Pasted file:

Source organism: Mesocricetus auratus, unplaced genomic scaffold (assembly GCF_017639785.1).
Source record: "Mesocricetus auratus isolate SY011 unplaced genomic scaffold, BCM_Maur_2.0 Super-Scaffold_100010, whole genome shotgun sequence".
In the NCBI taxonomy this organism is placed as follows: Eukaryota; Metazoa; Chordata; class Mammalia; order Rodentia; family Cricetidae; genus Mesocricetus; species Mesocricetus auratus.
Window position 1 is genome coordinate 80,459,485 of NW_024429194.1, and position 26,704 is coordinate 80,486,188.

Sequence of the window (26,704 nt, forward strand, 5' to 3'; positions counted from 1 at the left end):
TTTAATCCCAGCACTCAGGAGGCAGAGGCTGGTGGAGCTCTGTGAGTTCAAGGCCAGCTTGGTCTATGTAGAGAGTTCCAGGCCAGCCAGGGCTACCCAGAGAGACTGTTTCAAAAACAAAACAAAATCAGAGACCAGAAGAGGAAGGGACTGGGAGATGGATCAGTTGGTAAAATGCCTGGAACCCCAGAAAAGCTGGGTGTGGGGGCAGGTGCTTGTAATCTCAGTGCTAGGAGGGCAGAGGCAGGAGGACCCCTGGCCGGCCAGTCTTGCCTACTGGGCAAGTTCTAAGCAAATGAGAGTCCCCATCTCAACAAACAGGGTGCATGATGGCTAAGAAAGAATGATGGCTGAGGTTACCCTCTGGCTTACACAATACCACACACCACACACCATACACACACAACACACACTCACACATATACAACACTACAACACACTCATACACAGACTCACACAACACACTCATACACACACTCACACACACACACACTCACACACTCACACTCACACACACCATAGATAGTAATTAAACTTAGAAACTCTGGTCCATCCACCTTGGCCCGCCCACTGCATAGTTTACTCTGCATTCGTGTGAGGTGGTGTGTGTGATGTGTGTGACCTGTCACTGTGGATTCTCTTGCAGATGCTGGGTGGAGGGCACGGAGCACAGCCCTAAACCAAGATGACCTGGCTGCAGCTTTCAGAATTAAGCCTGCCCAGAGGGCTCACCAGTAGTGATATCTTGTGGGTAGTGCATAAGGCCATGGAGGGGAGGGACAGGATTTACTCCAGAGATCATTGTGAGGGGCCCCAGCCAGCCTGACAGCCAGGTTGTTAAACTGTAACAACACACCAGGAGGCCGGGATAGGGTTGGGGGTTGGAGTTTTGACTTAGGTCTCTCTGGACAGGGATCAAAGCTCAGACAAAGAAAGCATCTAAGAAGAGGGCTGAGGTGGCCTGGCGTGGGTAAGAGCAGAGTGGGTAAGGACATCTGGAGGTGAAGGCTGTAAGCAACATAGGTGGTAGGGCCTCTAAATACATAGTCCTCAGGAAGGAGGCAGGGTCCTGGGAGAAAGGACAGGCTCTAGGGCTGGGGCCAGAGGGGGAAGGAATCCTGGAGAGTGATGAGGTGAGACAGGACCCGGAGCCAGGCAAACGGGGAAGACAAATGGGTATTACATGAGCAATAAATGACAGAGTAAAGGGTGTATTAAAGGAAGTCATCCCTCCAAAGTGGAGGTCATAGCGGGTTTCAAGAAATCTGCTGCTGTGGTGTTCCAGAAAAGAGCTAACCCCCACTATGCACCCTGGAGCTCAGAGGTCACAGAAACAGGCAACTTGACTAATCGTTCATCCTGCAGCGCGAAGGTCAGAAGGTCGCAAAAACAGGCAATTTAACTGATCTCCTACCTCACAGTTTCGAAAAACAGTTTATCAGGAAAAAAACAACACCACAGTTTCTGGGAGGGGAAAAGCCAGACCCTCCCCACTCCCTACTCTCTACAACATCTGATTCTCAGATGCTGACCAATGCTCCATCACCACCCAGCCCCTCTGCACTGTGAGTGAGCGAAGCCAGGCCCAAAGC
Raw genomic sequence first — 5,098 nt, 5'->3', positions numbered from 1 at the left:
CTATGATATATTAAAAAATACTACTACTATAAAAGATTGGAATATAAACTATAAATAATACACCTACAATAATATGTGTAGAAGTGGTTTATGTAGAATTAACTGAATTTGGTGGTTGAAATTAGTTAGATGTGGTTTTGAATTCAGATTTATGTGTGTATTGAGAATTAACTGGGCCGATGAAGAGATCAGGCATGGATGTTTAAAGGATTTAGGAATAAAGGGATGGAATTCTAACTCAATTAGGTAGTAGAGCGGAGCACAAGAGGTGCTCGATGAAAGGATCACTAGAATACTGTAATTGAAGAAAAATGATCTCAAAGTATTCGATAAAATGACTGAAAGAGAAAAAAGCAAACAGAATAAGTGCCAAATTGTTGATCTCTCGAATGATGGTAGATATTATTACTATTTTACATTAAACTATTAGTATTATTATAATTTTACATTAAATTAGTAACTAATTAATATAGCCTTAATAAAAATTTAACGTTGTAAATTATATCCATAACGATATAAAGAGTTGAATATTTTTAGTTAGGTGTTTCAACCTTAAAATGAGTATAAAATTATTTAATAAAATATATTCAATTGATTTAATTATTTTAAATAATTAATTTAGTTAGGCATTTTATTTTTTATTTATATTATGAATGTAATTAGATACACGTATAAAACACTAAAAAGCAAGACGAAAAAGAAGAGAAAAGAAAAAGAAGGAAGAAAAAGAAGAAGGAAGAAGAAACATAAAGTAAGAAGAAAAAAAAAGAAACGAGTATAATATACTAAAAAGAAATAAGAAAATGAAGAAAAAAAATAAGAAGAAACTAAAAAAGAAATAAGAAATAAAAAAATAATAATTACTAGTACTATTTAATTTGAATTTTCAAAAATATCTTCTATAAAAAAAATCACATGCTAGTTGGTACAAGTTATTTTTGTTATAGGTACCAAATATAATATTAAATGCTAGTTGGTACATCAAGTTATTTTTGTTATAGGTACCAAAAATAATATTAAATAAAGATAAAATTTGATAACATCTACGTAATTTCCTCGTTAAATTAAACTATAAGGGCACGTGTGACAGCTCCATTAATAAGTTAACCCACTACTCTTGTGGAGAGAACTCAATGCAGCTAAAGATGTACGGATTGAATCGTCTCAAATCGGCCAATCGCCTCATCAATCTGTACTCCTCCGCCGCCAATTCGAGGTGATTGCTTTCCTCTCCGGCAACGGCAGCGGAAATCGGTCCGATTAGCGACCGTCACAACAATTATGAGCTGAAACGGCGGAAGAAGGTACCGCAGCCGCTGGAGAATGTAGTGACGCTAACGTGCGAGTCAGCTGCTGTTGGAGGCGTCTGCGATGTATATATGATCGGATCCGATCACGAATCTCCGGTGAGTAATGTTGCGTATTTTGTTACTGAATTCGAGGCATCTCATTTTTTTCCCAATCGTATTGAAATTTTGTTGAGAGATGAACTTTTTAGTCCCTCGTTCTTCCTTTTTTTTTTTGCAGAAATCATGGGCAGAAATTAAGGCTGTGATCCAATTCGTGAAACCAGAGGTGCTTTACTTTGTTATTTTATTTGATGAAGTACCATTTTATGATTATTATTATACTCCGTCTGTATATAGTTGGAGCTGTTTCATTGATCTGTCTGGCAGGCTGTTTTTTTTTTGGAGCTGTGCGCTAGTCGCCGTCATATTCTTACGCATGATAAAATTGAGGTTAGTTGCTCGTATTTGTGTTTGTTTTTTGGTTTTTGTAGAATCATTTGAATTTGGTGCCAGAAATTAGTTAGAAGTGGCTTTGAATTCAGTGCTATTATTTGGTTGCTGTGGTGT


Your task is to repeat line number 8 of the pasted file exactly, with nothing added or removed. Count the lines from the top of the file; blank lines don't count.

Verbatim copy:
CTATGATATATTAAAAAATACTACTACTATAAAAGATTGGAATATAAACTATAAATAATACACCTACAATAATATGTGTAGAAGTGGTTTATGTAGAATTAACTGAATTTGGTGGTTGAAATTAGTTAGATGTGGTTTTGAATTCAGATTTATGTGTGTATTGAGAATTAACTGGGCCGATGAAGAGATCAGGCATGGATGTTTAAAGGATTTAGGAATAAAGGGATGGAATTCTAACTCAATTAGGTAGTAGAGCGGAGCACAAGAGGTGCTCGATGAAAGGATCACTAGAATACTGTAATTGAAGAAAAATGATCTCAAAGTATTCGATAAAATGACTGAAAGAGAAAAAAGCAAACAGAATAAGTGCCAAATTGTTGATCTCTCGAATGATGGTAGATATTATTACTATTTTACATTAAACTATTAGTATTATTATAATTTTACATTAAATTAGTAACTAATTAATATAGCCTTAATAAAAATTTAACGTTGTAAATTATATCCATAACGATATAAAGAGTTGAATATTTTTAGTTAGGTGTTTCAACCTTAAAATGAGTATAAAATTATTTAATAAAATATATTCAATTGATTTAATTATTTTAAATAATTAATTTAGTTAGGCATTTTATTTTTTATTTATATTATGAATGTAATTAGATACACGTATAAAACACTAAAAAGCAAGACGAAAAAGAAGAGAAAAGAAAAAGAAGGAAGAAAAAGAAGAAGGAAGAAGAAACATAAAGTAAGAAGAAAAAAAAAGAAACGAGTATAATATACTAAAAAGAAATAAGAAAATGAAGAAAAAAAATAAGAAGAAACTAAAAAAGAAATAAGAAATAAAAAAATAATAATTACTAGTACTATTTAATTTGAATTTTCAAAAATATCTTCTATAAAAAAAATCACATGCTAGTTGGTACAAGTTATTTTTGTTATAGGTACCAAATATAATATTAAATGCTAGTTGGTACATCAAGTTATTTTTGTTATAGGTACCAAAAATAATATTAAATAAAGATAAAATTTGATAACATCTACGTAATTTCCTCGTTAAATTAAACTATAAGGGCACGTGTGACAGCTCCATTAATAAGTTAACCCACTACTCTTGTGGAGAGAACTCAATGCAGCTAAAGATGTACGGATTGAATCGTCTCAAATCGGCCAATCGCCTCATCAATCTGTACTCCTCCGCCGCCAATTCGAGGTGATTGCTTTCCTCTCCGGCAACGGCAGCGGAAATCGGTCCGATTAGCGACCGTCACAACAATTATGAGCTGAAACGGCGGAAGAAGGTACCGCAGCCGCTGGAGAATGTAGTGACGCTAACGTGCGAGTCAGCTGCTGTTGGAGGCGTCTGCGATGTATATATGATCGGATCCGATCACGAATCTCCGGTGAGTAATGTTGCGTATTTTGTTACTGAATTCGAGGCATCTCATTTTTTTCCCAATCGTATTGAAATTTTGTTGAGAGATGAACTTTTTAGTCCCTCGTTCTTCCTTTTTTTTTTTGCAGAAATCATGGGCAGAAATTAAGGCTGTGATCCAATTCGTGAAACCAGAGGTGCTTTACTTTGTTATTTTATTTGATGAAGTACCATTTTATGATTATTATTATACTCCGTCTGTATATAGTTGGAGCTGTTTCATTGATCTGTCTGGCAGGCTGTTTTTTTTTTGGAGCTGTGCGCTAGTCGCCGTCATATTCTTACGCATGATAAAATTGAGGTTAGTTGCTCGTATTTGTGTTTGTTTTTTGGTTTTTGTAGAATCATTTGAATTTGGTGCCAGAAATTAGTTAGAAGTGGCTTTGAATTCAGTGCTATTATTTGGTTGCTGTGGTGT